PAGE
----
But (and here come the comments), was the sacrifice really the problem in it?

If it seems to be, I think it’s only because of its close ties to abuse, that Mom’s sacrifice means she allowed herself and therefore us to be abused. Does the feminist movement want to say that Mom was complicit in her own and her children’s’ abuse, that is, is Mom’s shared guilt what they want to shine a light on, or should we not just keep the parenting talk focussed on abuse? Abuse is the real scourge here, focussing on sacrifice is oddly misogynist when we’re talking about abuse or parenting, it’s a form of victim blaming – as though there are impersonal, automatic cycles of abuse with lives of their own, but these martyr women, they’re making a choice in it, like they’re the only ones who are. It just smells off to me. Mom may have done it as an adult, but abuse is still abuse, even if we seem to volunteer for it. It’s the driving force in the dark side of our parents’ and grandparents’ parenting and Stockholm Syndrome in itself is a reaction, not a cause. All I’m saying is, Ladies, mothers, feminists and those who are both especially, yes, no-one should model that, that was some misguided sacrifice indeed.

To give the devil and the dark side it’s due, though, some bullshit in the name of a virtue is not a new thing in the world, and many a callous abuser has beaten his chest and cried about his “sacrifice.”  As Dark Side as I can ever be: is the flip side of ‘happy parents are gentle parents’ an ultimatum: ‘Call me out on my bullshit and I will beat the tar out of this kid?’ Misreads and abuse exist for everything, including sacrifice; it doesn’t mean things can’t ever be the good, proper versions sometimes. Sacrifice was our mothers’ and grandmothers’ immediate personal problem, their battle, and maybe still many ladies’ battle today, and solving it saves women, absolutely. Suggesting that fighting this battle somehow saves children, and that the two groups, women and children (read adults and children) can never be in conflict, that one’s gains can never negatively impact the other, however, isn’t right and it’s not helpful. Your fight for freedom was and is against the men, the adults. It’s still OK to sacrifice a little for your kids.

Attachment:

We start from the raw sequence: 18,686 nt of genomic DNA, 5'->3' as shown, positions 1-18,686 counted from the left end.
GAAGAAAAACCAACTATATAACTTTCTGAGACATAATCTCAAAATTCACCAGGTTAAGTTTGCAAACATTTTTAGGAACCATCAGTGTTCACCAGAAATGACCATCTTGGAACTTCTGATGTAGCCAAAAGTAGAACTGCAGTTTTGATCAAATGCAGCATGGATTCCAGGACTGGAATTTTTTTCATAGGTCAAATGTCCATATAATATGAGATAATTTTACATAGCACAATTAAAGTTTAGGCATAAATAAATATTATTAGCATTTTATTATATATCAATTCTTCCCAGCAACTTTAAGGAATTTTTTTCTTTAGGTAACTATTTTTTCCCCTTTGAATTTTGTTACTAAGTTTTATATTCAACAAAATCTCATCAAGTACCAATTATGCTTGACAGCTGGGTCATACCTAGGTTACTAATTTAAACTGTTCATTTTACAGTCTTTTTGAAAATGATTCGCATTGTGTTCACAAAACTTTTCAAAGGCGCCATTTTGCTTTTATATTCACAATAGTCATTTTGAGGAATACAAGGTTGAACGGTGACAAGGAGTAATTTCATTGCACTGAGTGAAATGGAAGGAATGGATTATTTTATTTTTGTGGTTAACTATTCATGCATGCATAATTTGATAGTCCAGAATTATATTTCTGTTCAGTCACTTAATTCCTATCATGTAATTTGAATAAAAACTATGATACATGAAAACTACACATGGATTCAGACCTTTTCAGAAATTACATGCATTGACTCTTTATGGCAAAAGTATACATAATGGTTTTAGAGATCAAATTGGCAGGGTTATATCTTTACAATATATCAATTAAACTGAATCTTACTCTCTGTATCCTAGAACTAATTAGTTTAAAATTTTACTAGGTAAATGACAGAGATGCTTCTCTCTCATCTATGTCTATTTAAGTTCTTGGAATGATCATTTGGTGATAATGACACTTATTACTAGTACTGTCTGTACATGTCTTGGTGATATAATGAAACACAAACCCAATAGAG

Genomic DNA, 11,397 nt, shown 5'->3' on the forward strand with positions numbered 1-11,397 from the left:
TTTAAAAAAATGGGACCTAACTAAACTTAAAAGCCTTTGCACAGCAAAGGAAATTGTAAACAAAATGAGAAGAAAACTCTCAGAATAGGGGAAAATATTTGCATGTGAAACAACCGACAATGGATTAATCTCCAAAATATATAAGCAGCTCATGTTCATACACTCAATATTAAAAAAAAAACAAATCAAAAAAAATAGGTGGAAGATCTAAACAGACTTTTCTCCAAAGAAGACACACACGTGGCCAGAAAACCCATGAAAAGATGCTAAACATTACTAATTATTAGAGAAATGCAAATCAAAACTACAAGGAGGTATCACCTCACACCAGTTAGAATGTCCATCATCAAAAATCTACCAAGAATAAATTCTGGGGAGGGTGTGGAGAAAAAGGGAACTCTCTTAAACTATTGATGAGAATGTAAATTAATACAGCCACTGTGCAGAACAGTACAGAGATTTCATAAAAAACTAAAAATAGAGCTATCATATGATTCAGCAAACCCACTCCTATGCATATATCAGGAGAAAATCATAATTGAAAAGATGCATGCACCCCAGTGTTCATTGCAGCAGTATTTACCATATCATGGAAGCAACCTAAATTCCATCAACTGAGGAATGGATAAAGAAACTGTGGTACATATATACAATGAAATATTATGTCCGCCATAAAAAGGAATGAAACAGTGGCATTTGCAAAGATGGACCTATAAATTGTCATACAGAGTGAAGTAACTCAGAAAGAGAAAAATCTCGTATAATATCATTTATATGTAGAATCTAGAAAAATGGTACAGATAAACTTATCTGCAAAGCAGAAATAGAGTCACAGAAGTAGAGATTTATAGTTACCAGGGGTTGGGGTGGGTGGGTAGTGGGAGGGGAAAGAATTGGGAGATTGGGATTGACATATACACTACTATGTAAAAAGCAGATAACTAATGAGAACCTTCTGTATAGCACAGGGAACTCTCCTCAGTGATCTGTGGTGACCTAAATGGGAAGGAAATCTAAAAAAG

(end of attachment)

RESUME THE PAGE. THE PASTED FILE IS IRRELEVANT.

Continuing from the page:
How sacrifice hurts us as children is only one of the many, many ways abuse hurts us. Let’s keep our eye on the prize.

So. ‘One of my many differences.’

I don’t mind some sacrifice. Yes, I’m a cultural Christian, and while that doesn’t mean I agree with the sacrifice of human beings in the literal sense, nailed to trees, I do think sacrifice is, at least in it’s better forms, a good thing, a moral act. In fact, it’s a big part of my planned cure for abuse and punishment in the world. In it’s most practical, generational terms, what I’m advising is that some punished and also possibly abused generation swallow that pain and find a way not to repeat, in fact to sacrifice what they see as a “normal, happy life,” live with the pain and troubles their childhoods left them with and keep their fucking hands off of their own kids, even if they think “raising their kids right” will make themselves feel better. That is gonna feel like some sacrifice, I won’t lie to you.

I felt it, believe me.

I can’t imagine how many times I’ve told the half-joke that I sometimes wish I had beat my second daughter up at least once, just so that during all the frustrating times with her afterward, I could have just closed my eyes for a second and treasured the memory. Man, it would be nice, once in a man’s life to bark an order and see it swiftly carried out. That is an immediate gratification I have rarely enjoyed, believe me. I have fantasies of personal power, my worldview tells me we all do, and I have happily (usually happily) sacrificed getting the payoff those fantasies promise.

In practical terms in a slightly shorter time frame, I would say the sacrifice of our inheritance of parental power needed to last until my younger daughter was old enough to talk and reason with, old enough to understand things, and as I remember it, she was five or six. She was born a full three and one-third years after our older one, so the difficult years, where we manually did everything we might want to train our kids to control themselves for, were then over before ten years had elapsed from the first one’s birth. I mean, ten years into our life as parents, we never had another cause to consider punishing. This when the teen years were still before us, and they aren’t anymore. We sacrificed, and it paid, sorry if that sounds ironically old fashioned.